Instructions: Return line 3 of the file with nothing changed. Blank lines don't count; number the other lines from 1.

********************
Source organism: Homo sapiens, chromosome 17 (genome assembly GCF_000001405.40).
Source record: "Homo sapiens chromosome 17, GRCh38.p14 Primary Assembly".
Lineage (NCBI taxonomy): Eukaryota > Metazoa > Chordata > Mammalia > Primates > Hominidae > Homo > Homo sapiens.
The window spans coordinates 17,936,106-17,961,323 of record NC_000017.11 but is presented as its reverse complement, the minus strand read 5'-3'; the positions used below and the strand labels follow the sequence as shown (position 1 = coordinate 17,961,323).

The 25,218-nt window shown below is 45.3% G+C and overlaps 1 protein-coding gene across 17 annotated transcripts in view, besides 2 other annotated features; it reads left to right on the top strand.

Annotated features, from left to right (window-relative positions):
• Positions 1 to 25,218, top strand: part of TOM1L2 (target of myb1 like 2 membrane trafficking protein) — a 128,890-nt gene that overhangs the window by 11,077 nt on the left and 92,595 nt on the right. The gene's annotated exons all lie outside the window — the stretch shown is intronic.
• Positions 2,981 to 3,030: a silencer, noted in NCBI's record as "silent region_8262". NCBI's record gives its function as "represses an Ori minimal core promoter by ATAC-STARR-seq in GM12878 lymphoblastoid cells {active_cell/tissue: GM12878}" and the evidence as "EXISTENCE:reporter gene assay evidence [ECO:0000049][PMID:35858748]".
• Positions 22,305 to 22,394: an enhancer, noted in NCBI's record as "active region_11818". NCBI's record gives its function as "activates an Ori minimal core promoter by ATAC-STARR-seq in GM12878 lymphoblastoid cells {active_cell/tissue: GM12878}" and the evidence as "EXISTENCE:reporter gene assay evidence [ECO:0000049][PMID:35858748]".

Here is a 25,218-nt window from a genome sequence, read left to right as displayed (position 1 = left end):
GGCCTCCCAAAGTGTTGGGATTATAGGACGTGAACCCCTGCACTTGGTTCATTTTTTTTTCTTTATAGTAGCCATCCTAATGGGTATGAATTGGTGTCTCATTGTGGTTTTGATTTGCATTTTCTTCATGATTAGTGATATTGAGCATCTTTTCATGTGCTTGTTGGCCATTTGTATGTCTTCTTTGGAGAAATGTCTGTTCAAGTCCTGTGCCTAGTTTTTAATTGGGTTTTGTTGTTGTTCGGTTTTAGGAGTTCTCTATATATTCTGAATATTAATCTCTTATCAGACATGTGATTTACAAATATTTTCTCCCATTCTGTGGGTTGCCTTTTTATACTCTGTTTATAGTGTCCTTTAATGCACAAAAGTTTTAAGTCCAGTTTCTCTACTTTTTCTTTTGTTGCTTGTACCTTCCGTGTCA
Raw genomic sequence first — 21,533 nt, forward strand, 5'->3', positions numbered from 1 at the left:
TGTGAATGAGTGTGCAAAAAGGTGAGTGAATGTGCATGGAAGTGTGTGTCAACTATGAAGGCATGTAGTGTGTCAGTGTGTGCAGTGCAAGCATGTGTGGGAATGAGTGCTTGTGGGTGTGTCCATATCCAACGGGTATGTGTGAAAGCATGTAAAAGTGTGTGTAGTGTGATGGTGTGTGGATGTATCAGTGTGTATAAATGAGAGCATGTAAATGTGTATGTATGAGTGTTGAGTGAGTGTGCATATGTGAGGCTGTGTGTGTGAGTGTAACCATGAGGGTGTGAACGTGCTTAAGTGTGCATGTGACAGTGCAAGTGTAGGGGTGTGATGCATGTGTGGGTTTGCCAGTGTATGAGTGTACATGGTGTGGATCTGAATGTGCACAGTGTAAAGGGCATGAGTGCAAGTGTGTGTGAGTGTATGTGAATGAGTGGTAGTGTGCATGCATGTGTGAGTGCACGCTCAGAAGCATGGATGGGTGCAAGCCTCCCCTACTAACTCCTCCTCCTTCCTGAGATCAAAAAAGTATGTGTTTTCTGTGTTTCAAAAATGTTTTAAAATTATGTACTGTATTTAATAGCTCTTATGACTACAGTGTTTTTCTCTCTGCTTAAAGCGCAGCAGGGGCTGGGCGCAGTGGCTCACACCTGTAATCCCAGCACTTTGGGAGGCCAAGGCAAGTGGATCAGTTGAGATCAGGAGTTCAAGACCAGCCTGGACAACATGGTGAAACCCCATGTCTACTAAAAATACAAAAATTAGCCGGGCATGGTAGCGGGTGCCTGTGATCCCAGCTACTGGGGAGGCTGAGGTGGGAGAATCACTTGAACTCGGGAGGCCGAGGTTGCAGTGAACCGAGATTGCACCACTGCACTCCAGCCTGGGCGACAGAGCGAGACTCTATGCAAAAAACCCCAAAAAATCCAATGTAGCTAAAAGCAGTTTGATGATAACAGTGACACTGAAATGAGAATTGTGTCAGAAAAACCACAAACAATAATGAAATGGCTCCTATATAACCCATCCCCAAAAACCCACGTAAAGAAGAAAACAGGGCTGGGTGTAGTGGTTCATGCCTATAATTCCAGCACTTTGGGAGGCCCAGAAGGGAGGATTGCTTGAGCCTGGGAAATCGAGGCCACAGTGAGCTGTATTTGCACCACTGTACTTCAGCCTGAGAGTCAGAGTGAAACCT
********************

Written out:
Lineage (NCBI taxonomy): Eukaryota > Metazoa > Chordata > Mammalia > Primates > Hominidae > Homo > Homo sapiens.